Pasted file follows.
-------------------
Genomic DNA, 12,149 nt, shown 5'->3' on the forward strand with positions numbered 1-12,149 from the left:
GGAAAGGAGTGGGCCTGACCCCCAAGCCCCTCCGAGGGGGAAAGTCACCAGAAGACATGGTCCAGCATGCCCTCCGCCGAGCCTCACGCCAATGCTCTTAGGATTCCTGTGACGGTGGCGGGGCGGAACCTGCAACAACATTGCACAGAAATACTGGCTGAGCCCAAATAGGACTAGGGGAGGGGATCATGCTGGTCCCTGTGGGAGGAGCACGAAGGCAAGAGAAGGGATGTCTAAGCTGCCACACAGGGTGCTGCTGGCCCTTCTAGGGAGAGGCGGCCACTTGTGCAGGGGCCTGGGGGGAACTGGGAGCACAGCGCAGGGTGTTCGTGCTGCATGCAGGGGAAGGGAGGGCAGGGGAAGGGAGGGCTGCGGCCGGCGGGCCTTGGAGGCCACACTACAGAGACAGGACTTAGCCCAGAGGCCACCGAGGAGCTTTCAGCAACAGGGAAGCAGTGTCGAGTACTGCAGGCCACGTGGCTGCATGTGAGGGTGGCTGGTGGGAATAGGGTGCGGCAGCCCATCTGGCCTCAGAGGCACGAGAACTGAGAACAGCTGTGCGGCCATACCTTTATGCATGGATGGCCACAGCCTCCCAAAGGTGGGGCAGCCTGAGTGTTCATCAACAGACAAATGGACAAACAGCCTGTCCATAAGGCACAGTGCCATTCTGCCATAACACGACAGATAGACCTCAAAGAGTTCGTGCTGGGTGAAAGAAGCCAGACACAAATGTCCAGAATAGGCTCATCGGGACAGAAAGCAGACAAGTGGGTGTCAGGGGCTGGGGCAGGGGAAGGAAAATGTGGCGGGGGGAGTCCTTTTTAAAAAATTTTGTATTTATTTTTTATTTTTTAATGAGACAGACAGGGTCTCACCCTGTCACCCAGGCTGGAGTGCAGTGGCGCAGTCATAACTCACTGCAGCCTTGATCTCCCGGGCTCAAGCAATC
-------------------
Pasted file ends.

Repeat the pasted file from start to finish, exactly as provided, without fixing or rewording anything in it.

Genomic DNA, 12,149 nt, shown 5'->3' on the forward strand with positions numbered 1-12,149 from the left:
GGAAAGGAGTGGGCCTGACCCCCAAGCCCCTCCGAGGGGGAAAGTCACCAGAAGACATGGTCCAGCATGCCCTCCGCCGAGCCTCACGCCAATGCTCTTAGGATTCCTGTGACGGTGGCGGGGCGGAACCTGCAACAACATTGCACAGAAATACTGGCTGAGCCCAAATAGGACTAGGGGAGGGGATCATGCTGGTCCCTGTGGGAGGAGCACGAAGGCAAGAGAAGGGATGTCTAAGCTGCCACACAGGGTGCTGCTGGCCCTTCTAGGGAGAGGCGGCCACTTGTGCAGGGGCCTGGGGGGAACTGGGAGCACAGCGCAGGGTGTTCGTGCTGCATGCAGGGGAAGGGAGGGCAGGGGAAGGGAGGGCTGCGGCCGGCGGGCCTTGGAGGCCACACTACAGAGACAGGACTTAGCCCAGAGGCCACCGAGGAGCTTTCAGCAACAGGGAAGCAGTGTCGAGTACTGCAGGCCACGTGGCTGCATGTGAGGGTGGCTGGTGGGAATAGGGTGCGGCAGCCCATCTGGCCTCAGAGGCACGAGAACTGAGAACAGCTGTGCGGCCATACCTTTATGCATGGATGGCCACAGCCTCCCAAAGGTGGGGCAGCCTGAGTGTTCATCAACAGACAAATGGACAAACAGCCTGTCCATAAGGCACAGTGCCATTCTGCCATAACACGACAGATAGACCTCAAAGAGTTCGTGCTGGGTGAAAGAAGCCAGACACAAATGTCCAGAATAGGCTCATCGGGACAGAAAGCAGACAAGTGGGTGTCAGGGGCTGGGGCAGGGGAAGGAAAATGTGGCGGGGGGAGTCCTTTTTAAAAAATTTTGTATTTATTTTTTATTTTTTAATGAGACAGACAGGGTCTCACCCTGTCACCCAGGCTGGAGTGCAGTGGCGCAGTCATAACTCACTGCAGCCTTGATCTCCCGGGCTCAAGCAATC